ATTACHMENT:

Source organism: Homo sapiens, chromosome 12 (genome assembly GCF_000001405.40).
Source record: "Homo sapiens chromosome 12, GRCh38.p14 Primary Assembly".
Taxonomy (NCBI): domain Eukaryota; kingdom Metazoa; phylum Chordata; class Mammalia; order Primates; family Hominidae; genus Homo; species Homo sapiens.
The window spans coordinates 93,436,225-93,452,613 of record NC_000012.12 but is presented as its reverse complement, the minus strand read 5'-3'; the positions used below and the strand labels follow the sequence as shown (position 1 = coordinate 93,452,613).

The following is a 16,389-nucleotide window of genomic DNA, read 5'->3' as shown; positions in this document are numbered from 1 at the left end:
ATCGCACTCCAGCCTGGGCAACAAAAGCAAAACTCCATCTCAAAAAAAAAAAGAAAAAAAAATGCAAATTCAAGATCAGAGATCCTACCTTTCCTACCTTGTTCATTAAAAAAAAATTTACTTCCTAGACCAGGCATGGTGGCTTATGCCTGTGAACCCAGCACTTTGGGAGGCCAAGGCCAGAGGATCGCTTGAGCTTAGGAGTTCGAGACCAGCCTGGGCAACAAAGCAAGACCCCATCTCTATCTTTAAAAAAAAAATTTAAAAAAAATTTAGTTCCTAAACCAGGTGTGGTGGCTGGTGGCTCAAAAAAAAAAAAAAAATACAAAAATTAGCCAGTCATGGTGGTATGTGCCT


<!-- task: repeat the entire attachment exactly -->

Source organism: Homo sapiens, chromosome 12 (genome assembly GCF_000001405.40).
Source record: "Homo sapiens chromosome 12, GRCh38.p14 Primary Assembly".
Taxonomy (NCBI): domain Eukaryota; kingdom Metazoa; phylum Chordata; class Mammalia; order Primates; family Hominidae; genus Homo; species Homo sapiens.
The window spans coordinates 93,436,225-93,452,613 of record NC_000012.12 but is presented as its reverse complement, the minus strand read 5'-3'; the positions used below and the strand labels follow the sequence as shown (position 1 = coordinate 93,452,613).

The following is a 16,389-nucleotide window of genomic DNA, read 5'->3' as shown; positions in this document are numbered from 1 at the left end:
ATCGCACTCCAGCCTGGGCAACAAAAGCAAAACTCCATCTCAAAAAAAAAAAGAAAAAAAAATGCAAATTCAAGATCAGAGATCCTACCTTTCCTACCTTGTTCATTAAAAAAAAATTTACTTCCTAGACCAGGCATGGTGGCTTATGCCTGTGAACCCAGCACTTTGGGAGGCCAAGGCCAGAGGATCGCTTGAGCTTAGGAGTTCGAGACCAGCCTGGGCAACAAAGCAAGACCCCATCTCTATCTTTAAAAAAAAAATTTAAAAAAAATTTAGTTCCTAAACCAGGTGTGGTGGCTGGTGGCTCAAAAAAAAAAAAAAAATACAAAAATTAGCCAGTCATGGTGGTATGTGCCT